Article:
Anyone who lives in an urban area immediately notices when they visit a rural community that the night seems much darker and stars that they never notice in the city shine brightly. With the invention of the electric light, man was able to reorient his day without reference to the time of day and the rising and setting of the sun, but what are the consequences of a life without stars in the sky and no escape from light? Filmmaker Ian Cheney explores the issue of light pollution and its many unexpected consequences in this documentary The City Dark. The film includes interviews with astronomers, scientists and medical researchers who discuss the impact of our brightly lit cities on wildlife, human health and the study of the stars, and what can be done to change our course.
The creative team behind Being John Malkovich—director Spike Jonze and screenwriter Charlie Kaufman—return with this equally offbeat comedy, in which Kaufman himself becomes the leading character. Charlie Kaufman (Nicolas Cage) is a gifted but profoundly neurotic screenwriter who, after the success of Being John Malkovich, has been hired to write a script adapted from the nonfiction book The Orchid Thief by Susan Orlean. But while Charlie is obsessive about his work, he's also intensely paranoid, given to deep depression, socially inept, and terrified of talking to women, qualities which are making it difficult to get on with his work or hold on to his tenuous relationship with girlfriend Amelia (Cara Seymour). Meanwhile, Charlie's identical twin brother, Donald Kaufman (also played by Cage), has shown up to move in with his brother. Emotionally, Donald is Charlie's polar opposite—a loudmouthed, over-confident, superficial party animal who has an easy way with the ladies. Donald has decided to follow his brother's footsteps and take up screenwriting as well, but embracing the dictates of screenwriting tutor Robert McKee (Brian Cox), he's cranking out a cliché-ridden serial-killer thriller when not busy making time with new girlfriend Caroline (Maggie Gyllenhaal). As Donald blazes through his screenplay, Charlie slowly picks away at his story, in which author Susan Orlean (Meryl Streep) chronicles John Laroche (Chris Cooper), a scruffy but devoted plant enthusiast who tries to save rare species of orchids by stealing them from their natural home in the swamps of Florida. As John and Susan become better acquainted, they find themselves attracted to one another; similarly, Charlie finds himself increasingly fascinated with Susan, and finds himself falling in love with her, even though he's only seen her photo on the dust jacket of her book. Charlie arranges to meet Susan, but is too nervous to confront her face to face, so he sends Donald (who has just scored a seven-figure deal for his script) in his place, while he attends a screenwriting seminar held by McKee. Adaptation also featuresTilda Swinton, Judy Greer, and Stephen Tobolowsky.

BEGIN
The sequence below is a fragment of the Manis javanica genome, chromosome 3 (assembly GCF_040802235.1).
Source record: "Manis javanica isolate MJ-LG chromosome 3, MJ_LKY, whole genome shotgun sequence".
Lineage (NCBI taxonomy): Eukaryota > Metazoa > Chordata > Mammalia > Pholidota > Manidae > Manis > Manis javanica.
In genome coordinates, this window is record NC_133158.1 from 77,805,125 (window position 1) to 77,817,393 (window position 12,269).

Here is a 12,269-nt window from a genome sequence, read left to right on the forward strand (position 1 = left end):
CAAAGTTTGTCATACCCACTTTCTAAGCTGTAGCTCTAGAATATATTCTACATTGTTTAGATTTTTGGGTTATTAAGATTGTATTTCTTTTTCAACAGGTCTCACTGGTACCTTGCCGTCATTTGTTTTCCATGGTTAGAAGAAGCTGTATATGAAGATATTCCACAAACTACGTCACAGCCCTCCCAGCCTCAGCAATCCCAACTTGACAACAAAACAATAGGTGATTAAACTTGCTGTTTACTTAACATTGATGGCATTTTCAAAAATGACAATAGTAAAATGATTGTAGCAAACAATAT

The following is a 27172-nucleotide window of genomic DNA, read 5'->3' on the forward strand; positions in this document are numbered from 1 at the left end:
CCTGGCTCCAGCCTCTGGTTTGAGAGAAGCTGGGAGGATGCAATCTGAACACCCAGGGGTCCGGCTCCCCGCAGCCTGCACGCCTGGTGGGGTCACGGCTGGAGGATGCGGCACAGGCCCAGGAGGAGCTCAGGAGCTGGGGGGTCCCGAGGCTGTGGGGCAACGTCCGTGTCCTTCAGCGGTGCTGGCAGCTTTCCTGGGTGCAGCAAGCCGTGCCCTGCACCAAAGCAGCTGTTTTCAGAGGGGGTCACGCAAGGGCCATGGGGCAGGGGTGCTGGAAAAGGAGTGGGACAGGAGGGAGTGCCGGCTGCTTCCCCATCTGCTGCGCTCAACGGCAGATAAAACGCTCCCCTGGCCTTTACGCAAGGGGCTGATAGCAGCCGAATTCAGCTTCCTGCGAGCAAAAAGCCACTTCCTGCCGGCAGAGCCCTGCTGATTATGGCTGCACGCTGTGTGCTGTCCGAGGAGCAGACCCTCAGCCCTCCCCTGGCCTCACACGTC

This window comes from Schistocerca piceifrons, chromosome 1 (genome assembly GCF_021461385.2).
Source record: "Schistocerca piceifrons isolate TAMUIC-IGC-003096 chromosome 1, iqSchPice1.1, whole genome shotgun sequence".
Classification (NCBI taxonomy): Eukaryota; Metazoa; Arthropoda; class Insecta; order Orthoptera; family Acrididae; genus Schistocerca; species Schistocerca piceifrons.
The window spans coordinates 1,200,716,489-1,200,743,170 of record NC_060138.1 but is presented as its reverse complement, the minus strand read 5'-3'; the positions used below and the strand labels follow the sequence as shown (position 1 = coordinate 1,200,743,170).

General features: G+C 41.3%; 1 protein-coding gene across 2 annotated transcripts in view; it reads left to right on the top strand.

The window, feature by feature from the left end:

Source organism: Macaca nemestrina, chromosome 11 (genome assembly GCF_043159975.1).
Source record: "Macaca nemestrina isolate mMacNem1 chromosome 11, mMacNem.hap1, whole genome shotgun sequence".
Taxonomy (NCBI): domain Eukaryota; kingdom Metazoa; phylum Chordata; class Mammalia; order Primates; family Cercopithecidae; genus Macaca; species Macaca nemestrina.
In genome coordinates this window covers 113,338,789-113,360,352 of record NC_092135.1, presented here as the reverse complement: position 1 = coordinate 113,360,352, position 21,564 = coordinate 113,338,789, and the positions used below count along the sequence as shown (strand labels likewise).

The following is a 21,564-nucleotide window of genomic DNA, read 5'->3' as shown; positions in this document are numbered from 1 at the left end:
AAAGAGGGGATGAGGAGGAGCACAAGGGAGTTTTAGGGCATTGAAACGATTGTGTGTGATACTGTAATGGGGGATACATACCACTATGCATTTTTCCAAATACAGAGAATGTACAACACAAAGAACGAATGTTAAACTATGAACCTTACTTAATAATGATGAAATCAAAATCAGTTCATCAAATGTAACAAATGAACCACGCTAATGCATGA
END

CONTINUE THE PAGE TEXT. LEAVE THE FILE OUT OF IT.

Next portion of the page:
An astronaut miner extracting the precious moon gas that promises to reverse the Earth's energy crisis nears the end of his three-year contract, and makes an ominous discovery in this psychological sci-fi film starring Sam Rockwell and Kevin Spacey. For three long years, Sam Bell has dutifully harvested Helium 3 for Lunar, a company that claims it holds the key to solving humankind's energy crisis. As Sam's contract comes to an end, the lonely astronaut looks forward to returning to his wife and daughter down on Earth, where he will retire early and attempt to make up for lost time. His work on the Selene moon base has been enlightening—the solitude helping him to reflect on the past and overcome some serious anger issues—but the isolation is starting to make Sam uneasy. With only two weeks to go before he begins his journey back to Earth, Sam starts feeling strange: he's having inexplicable visions, and hearing impossible sounds. Then, when a routine extraction goes horribly awry, it becomes apparent that Lunar hasn't been entirely straightforward with Sam about their plans for replacing him. The new recruit seems strangely familiar, and before Sam returns to Earth, he will grapple with the realization that the life he has created may not be entirely his own. Up there, hundreds of thousands of miles from home, it appears that Sam's contract isn't the only thing about to expire.
Lars von Trier's black comedy The Boss of It All (Direktøren for Det Hele) concerns an IT company owner who—in need of a figurehead to "hide behind" when confronted with employee problems—invented the personage of a CEO during the startup period for his corporation. The scheme worked for a surprisingly long period, but when the time arrives to sell the business, massive problems arise—for the prospective buyers insist on only negotiating with the CEO, in person. Thus, the owner further extends the ruse, by hiring a down-and-out actor to impersonate the chief officer. With Direktøren for Det Hele, von Trier uses a new means of filmmaking for this film: Automavision, whereby filming is done with an "automatic randomized camera" that selects the shots. It became a means for von Trier to "clean up" his approach to directorial work and reconnect with his own love of filmmaking.
An alien assumes the form of an alluring female (Scarlett Johansson) and prowls the streets of Scotland, leading lonely and unsuspecting men to their doom in director Jonathan Glazer's surreal adaptation of Michel Faber's genre-bending novel of the same name.